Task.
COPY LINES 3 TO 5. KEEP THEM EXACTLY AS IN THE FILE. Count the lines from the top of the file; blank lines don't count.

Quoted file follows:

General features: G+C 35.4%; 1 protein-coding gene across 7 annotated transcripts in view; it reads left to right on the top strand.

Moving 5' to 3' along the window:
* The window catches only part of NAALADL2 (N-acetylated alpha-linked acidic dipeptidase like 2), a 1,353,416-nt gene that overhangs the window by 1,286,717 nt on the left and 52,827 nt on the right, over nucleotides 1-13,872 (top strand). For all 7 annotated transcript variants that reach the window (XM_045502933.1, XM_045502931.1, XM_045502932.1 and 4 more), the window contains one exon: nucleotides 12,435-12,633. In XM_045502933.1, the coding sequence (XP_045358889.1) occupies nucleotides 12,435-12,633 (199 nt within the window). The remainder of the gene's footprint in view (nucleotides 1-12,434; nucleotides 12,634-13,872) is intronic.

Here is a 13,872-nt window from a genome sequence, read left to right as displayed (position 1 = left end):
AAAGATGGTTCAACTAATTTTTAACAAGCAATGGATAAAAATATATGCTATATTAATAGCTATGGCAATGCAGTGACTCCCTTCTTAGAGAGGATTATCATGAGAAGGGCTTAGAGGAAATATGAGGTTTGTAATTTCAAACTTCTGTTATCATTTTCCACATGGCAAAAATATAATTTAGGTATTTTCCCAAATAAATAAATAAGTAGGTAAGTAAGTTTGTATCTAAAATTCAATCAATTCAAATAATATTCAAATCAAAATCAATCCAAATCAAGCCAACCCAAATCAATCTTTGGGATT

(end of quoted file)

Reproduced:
* The window catches only part of NAALADL2 (N-acetylated alpha-linked acidic dipeptidase like 2), a 1,353,416-nt gene that overhangs the window by 1,286,717 nt on the left and 52,827 nt on the right, over nucleotides 1-13,872 (top strand). For all 7 annotated transcript variants that reach the window (XM_045502933.1, XM_045502931.1, XM_045502932.1 and 4 more), the window contains one exon: nucleotides 12,435-12,633. In XM_045502933.1, the coding sequence (XP_045358889.1) occupies nucleotides 12,435-12,633 (199 nt within the window). The remainder of the gene's footprint in view (nucleotides 1-12,434; nucleotides 12,634-13,872) is intronic.

Here is a 13,872-nt window from a genome sequence, read left to right as displayed (position 1 = left end):
AAAGATGGTTCAACTAATTTTTAACAAGCAATGGATAAAAATATATGCTATATTAATAGCTATGGCAATGCAGTGACTCCCTTCTTAGAGAGGATTATCATGAGAAGGGCTTAGAGGAAATATGAGGTTTGTAATTTCAAACTTCTGTTATCATTTTCCACATGGCAAAAATATAATTTAGGTATTTTCCCAAATAAATAAATAAGTAGGTAAGTAAGTTTGTATCTAAAATTCAATCAATTCAAATAATATTCAAATCAAAATCAATCCAAATCAAGCCAACCCAAATCAATCTTTGGGATT